The Orion Nebula M42 is the brightest diffuse nebula in the sky, and one of the brightest deepsky objects of all. It is visible to the naked eye under moderately good conditions, and rewarding in telescopes of every size, from the smallest glasses to the greatest Earth-bound observatories as well as outer-space observatories like the Hubble Space Telescope. It is also a big object in the sky, extending to over 1 degree in diameter, thus covering more than four times the area of the Full Moon.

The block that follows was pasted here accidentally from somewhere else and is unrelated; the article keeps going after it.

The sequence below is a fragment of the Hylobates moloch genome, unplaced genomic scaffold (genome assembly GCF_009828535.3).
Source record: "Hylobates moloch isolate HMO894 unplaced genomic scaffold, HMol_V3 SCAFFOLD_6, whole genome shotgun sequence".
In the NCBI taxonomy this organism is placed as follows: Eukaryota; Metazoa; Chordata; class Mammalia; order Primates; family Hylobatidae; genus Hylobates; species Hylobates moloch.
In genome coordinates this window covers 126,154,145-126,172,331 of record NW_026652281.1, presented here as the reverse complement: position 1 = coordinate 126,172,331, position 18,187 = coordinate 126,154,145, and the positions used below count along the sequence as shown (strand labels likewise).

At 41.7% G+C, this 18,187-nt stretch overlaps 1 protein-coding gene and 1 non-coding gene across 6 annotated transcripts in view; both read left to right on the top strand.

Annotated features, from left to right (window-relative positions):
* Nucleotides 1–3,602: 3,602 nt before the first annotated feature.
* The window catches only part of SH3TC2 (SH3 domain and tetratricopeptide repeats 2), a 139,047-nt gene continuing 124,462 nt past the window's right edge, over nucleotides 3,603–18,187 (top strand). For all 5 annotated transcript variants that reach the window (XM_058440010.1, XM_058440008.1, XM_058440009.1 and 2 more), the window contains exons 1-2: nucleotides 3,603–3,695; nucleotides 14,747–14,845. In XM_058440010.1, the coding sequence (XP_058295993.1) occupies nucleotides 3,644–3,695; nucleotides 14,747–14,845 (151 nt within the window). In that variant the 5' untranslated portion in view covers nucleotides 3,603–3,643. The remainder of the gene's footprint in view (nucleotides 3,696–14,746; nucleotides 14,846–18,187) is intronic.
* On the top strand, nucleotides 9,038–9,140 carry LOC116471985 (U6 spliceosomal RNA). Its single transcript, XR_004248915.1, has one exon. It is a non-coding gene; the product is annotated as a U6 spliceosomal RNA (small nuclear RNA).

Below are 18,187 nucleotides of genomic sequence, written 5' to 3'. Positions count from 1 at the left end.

As it is so well visible to the naked eye, one may wonder that its nebulous nature was apparently not documented before the invention of the telescope. However, the brightest stars within the nebula were noted early and cataloged as one bright star of about fifth magnitude: In about 130 AD, Ptolemy included it in his catalog, as did Tycho Brahe in the late 16th century, and Johann Bayer in 1603 - the latter cataloging it as Theta Orion in his Uranometria. In 1610, Galileo detected a number of faint stars when first looking at this region with his telescope, but didn't note the nebula. Some years later, on February 4, 1617, Galileo took a closer look at the main star, Theta1, and found it to be triple, at his magnification of 27 or 28x, again not perceiving the nebula.The remarkable Horsehead is a dark globule of dust and non-luminous gas, obscuring the light coming from behind, especially the moderately bright nebula IC 434. It is the most remarkable feature of an interesting region of diffuse nebulae, which belongs to a huge cloud of gas and dust situated 1,600 light years away in the direction of constellation Orion. The bright reflection nebula in the lower left is NGC 2023. ]